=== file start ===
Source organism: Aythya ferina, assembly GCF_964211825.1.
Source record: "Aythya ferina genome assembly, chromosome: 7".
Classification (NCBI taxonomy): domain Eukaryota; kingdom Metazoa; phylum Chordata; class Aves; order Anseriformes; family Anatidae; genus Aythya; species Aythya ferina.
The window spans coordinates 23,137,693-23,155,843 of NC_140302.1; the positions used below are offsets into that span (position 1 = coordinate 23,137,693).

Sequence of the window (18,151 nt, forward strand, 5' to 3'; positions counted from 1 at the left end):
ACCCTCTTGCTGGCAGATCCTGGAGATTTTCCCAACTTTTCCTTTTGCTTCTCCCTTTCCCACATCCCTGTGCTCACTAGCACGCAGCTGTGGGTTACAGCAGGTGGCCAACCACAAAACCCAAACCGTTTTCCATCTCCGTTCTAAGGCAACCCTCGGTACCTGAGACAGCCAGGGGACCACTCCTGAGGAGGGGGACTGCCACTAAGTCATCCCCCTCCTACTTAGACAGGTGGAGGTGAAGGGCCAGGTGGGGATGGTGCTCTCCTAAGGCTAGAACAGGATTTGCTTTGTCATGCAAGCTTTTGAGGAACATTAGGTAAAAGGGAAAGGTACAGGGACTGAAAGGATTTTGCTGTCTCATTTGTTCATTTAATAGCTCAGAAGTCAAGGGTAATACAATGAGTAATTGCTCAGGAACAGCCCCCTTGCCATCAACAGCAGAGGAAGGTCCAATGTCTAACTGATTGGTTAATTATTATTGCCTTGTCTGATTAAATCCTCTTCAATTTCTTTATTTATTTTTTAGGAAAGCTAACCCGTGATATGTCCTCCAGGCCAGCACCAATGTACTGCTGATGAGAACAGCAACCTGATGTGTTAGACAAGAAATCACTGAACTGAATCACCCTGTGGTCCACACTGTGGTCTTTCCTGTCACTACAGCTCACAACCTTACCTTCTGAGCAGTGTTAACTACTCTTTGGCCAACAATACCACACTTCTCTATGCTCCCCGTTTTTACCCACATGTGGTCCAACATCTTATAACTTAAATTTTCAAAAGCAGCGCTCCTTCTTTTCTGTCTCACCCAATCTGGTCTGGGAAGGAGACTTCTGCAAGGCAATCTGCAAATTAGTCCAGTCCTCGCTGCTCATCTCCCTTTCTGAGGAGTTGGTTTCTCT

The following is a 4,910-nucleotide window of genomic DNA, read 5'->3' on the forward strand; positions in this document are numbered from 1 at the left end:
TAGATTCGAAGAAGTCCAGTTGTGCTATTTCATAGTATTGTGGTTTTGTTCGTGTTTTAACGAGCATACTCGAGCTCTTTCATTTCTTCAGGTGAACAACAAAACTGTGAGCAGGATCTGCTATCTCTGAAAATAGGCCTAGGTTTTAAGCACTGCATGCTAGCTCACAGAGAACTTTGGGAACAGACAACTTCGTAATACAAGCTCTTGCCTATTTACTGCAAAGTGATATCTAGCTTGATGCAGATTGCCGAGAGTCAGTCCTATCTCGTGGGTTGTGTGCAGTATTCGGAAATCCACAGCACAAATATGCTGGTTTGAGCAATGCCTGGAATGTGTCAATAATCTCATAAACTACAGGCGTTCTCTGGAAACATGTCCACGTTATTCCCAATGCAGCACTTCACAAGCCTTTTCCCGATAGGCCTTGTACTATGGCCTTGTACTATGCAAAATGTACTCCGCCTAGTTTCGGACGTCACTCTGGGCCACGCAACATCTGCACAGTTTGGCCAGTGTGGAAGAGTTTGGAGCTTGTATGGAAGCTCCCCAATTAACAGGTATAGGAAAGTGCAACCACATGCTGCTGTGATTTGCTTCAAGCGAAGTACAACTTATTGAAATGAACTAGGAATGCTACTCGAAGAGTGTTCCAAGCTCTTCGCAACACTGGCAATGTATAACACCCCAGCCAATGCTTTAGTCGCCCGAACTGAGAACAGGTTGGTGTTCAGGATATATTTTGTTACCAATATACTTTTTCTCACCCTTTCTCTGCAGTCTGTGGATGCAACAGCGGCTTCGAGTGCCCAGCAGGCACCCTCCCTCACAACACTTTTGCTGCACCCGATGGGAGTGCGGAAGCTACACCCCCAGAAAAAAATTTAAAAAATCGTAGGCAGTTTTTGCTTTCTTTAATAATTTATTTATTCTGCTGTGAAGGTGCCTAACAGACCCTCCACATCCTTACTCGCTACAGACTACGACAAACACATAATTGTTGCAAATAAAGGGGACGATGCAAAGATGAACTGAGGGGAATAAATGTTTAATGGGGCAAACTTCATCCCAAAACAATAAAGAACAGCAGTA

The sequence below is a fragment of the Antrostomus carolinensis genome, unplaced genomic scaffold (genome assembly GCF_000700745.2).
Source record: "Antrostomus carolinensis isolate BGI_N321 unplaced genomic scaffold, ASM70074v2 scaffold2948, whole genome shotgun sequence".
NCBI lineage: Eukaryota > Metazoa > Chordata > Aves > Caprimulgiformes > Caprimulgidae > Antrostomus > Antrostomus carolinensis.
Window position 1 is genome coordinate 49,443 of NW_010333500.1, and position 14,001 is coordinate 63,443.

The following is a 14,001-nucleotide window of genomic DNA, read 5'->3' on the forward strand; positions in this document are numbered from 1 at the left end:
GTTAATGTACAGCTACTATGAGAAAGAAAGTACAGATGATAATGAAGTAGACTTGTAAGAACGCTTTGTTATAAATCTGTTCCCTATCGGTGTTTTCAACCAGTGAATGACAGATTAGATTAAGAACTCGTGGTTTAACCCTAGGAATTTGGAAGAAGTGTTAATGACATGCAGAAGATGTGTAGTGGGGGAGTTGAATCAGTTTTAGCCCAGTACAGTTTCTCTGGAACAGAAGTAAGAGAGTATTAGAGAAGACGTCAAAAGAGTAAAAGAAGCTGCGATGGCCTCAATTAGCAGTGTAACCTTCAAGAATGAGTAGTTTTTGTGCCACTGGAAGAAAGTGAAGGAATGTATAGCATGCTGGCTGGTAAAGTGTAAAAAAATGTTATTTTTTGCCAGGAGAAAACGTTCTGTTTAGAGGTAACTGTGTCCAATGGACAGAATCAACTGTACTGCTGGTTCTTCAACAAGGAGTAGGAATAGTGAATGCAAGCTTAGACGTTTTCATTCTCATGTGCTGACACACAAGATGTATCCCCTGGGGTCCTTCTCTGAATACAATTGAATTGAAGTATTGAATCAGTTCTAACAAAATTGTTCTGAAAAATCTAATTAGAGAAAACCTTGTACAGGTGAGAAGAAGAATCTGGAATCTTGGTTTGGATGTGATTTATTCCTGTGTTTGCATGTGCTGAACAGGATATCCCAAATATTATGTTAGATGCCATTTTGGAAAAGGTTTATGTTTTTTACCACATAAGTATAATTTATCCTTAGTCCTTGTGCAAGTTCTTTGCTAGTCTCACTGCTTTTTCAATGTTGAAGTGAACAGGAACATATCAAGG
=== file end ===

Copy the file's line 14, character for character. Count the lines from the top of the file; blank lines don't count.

GTTAATGTACAGCTACTATGAGAAAGAAAGTACAGATGATAATGAAGTAGACTTGTAAGAACGCTTTGTTATAAATCTGTTCCCTATCGGTGTTTTCAACCAGTGAATGACAGATTAGATTAAGAACTCGTGGTTTAACCCTAGGAATTTGGAAGAAGTGTTAATGACATGCAGAAGATGTGTAGTGGGGGAGTTGAATCAGTTTTAGCCCAGTACAGTTTCTCTGGAACAGAAGTAAGAGAGTATTAGAGAAGACGTCAAAAGAGTAAAAGAAGCTGCGATGGCCTCAATTAGCAGTGTAACCTTCAAGAATGAGTAGTTTTTGTGCCACTGGAAGAAAGTGAAGGAATGTATAGCATGCTGGCTGGTAAAGTGTAAAAAAATGTTATTTTTTGCCAGGAGAAAACGTTCTGTTTAGAGGTAACTGTGTCCAATGGACAGAATCAACTGTACTGCTGGTTCTTCAACAAGGAGTAGGAATAGTGAATGCAAGCTTAGACGTTTTCATTCTCATGTGCTGACACACAAGATGTATCCCCTGGGGTCCTTCTCTGAATACAATTGAATTGAAGTATTGAATCAGTTCTAACAAAATTGTTCTGAAAAATCTAATTAGAGAAAACCTTGTACAGGTGAGAAGAAGAATCTGGAATCTTGGTTTGGATGTGATTTATTCCTGTGTTTGCATGTGCTGAACAGGATATCCCAAATATTATGTTAGATGCCATTTTGGAAAAGGTTTATGTTTTTTACCACATAAGTATAATTTATCCTTAGTCCTTGTGCAAGTTCTTTGCTAGTCTCACTGCTTTTTCAATGTTGAAGTGAACAGGAACATATCAAGG